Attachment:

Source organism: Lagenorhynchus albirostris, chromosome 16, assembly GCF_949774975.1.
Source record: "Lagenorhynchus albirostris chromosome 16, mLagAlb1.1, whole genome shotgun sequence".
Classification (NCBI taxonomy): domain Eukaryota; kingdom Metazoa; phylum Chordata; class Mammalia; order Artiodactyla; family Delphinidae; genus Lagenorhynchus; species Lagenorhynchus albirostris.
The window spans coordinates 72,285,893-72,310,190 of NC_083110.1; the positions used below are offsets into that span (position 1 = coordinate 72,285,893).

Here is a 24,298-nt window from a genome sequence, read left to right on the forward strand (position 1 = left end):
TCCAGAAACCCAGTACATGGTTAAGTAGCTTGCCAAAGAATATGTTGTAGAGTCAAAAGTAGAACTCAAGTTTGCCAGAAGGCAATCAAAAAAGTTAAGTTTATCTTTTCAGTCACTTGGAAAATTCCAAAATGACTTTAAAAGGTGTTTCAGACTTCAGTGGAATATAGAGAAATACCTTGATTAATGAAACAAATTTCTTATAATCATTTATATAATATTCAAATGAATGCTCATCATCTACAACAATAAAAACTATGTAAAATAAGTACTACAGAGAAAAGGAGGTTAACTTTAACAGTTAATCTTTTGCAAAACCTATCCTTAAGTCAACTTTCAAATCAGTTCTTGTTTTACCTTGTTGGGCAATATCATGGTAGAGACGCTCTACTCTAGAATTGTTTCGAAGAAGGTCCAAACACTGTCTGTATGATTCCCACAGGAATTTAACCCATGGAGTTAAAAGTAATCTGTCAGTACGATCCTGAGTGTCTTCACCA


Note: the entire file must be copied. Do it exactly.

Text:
Source organism: Lagenorhynchus albirostris, chromosome 16, assembly GCF_949774975.1.
Source record: "Lagenorhynchus albirostris chromosome 16, mLagAlb1.1, whole genome shotgun sequence".
Classification (NCBI taxonomy): domain Eukaryota; kingdom Metazoa; phylum Chordata; class Mammalia; order Artiodactyla; family Delphinidae; genus Lagenorhynchus; species Lagenorhynchus albirostris.
The window spans coordinates 72,285,893-72,310,190 of NC_083110.1; the positions used below are offsets into that span (position 1 = coordinate 72,285,893).

Here is a 24,298-nt window from a genome sequence, read left to right on the forward strand (position 1 = left end):
TCCAGAAACCCAGTACATGGTTAAGTAGCTTGCCAAAGAATATGTTGTAGAGTCAAAAGTAGAACTCAAGTTTGCCAGAAGGCAATCAAAAAAGTTAAGTTTATCTTTTCAGTCACTTGGAAAATTCCAAAATGACTTTAAAAGGTGTTTCAGACTTCAGTGGAATATAGAGAAATACCTTGATTAATGAAACAAATTTCTTATAATCATTTATATAATATTCAAATGAATGCTCATCATCTACAACAATAAAAACTATGTAAAATAAGTACTACAGAGAAAAGGAGGTTAACTTTAACAGTTAATCTTTTGCAAAACCTATCCTTAAGTCAACTTTCAAATCAGTTCTTGTTTTACCTTGTTGGGCAATATCATGGTAGAGACGCTCTACTCTAGAATTGTTTCGAAGAAGGTCCAAACACTGTCTGTATGATTCCCACAGGAATTTAACCCATGGAGTTAAAAGTAATCTGTCAGTACGATCCTGAGTGTCTTCACCA